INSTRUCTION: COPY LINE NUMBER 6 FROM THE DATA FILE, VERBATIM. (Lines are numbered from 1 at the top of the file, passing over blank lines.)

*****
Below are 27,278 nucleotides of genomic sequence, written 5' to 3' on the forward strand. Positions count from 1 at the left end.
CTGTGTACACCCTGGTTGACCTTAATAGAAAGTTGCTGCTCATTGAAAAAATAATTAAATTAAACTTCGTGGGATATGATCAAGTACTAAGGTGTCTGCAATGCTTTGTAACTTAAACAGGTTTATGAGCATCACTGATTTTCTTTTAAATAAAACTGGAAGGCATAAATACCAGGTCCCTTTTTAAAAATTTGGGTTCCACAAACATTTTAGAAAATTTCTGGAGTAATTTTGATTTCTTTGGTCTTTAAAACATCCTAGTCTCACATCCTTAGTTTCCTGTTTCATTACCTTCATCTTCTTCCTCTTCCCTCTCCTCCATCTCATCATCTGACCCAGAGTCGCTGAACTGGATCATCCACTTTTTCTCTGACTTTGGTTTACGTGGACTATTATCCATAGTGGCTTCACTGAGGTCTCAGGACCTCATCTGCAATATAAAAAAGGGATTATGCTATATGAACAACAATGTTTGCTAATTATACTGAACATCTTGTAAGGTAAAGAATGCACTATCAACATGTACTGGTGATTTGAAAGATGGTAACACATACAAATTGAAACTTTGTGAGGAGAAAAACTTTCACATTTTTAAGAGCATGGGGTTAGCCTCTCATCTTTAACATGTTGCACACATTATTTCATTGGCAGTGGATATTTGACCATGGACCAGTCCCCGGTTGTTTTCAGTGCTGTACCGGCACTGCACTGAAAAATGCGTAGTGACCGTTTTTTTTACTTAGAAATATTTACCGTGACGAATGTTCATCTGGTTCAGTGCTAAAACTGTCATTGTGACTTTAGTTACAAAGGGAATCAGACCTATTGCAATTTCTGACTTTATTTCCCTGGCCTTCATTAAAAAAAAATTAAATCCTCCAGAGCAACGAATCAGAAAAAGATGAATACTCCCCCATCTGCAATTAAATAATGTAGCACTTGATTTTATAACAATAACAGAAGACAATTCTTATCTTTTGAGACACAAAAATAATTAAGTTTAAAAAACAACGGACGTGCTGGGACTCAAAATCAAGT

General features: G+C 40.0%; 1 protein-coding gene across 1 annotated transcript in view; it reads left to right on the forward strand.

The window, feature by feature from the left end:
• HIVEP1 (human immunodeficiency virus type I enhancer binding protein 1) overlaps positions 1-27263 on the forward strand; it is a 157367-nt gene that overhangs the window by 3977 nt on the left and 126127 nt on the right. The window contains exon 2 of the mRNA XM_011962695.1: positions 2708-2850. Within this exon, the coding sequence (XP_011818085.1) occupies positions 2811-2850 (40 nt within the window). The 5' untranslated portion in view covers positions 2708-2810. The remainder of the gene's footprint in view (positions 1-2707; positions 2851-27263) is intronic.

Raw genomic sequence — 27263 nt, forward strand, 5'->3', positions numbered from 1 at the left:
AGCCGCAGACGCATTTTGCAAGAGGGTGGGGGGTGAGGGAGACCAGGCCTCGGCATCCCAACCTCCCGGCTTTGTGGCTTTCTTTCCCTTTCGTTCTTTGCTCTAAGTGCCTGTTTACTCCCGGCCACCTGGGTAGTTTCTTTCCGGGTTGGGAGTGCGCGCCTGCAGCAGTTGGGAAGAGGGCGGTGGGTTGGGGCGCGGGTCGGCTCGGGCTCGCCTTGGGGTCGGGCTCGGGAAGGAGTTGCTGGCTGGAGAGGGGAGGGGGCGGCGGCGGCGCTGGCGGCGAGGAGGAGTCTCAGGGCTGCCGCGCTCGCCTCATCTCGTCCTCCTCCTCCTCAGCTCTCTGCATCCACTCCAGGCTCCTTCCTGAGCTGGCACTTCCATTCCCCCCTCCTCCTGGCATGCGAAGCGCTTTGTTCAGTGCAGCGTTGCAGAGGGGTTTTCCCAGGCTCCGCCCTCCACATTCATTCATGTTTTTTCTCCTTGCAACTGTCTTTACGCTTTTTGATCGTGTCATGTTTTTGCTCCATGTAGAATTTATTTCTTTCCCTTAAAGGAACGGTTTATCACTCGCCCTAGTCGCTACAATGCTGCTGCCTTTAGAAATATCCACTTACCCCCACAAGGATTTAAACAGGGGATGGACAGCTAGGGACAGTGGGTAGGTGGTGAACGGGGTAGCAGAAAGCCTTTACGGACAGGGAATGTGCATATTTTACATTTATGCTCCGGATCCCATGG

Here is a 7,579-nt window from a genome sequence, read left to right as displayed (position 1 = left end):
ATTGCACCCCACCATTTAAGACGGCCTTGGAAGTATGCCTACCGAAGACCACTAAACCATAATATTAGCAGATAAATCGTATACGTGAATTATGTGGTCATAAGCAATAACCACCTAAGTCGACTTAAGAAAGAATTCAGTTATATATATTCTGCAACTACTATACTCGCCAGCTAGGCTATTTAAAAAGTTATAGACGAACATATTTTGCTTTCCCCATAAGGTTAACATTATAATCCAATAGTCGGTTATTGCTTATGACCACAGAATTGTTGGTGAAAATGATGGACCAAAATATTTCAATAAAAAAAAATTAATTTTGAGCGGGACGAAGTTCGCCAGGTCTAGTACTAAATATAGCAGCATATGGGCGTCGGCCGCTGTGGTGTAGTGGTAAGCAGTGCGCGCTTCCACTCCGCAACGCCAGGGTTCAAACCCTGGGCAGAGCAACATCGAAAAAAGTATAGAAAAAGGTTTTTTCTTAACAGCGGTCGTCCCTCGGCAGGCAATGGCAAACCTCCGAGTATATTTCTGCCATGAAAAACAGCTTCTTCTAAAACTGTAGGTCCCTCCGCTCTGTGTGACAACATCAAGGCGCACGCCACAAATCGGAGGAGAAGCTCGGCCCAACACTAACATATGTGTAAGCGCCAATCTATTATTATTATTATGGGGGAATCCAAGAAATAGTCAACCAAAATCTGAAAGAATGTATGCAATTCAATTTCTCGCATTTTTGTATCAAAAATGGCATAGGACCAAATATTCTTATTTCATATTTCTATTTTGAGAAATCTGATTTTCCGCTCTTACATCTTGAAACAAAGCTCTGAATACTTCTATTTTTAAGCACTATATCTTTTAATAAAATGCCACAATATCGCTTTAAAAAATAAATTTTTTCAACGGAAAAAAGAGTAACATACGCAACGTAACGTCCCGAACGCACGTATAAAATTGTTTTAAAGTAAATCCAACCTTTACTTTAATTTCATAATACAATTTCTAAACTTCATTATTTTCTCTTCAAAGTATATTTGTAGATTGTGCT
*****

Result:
Raw genomic sequence — 27263 nt, forward strand, 5'->3', positions numbered from 1 at the left: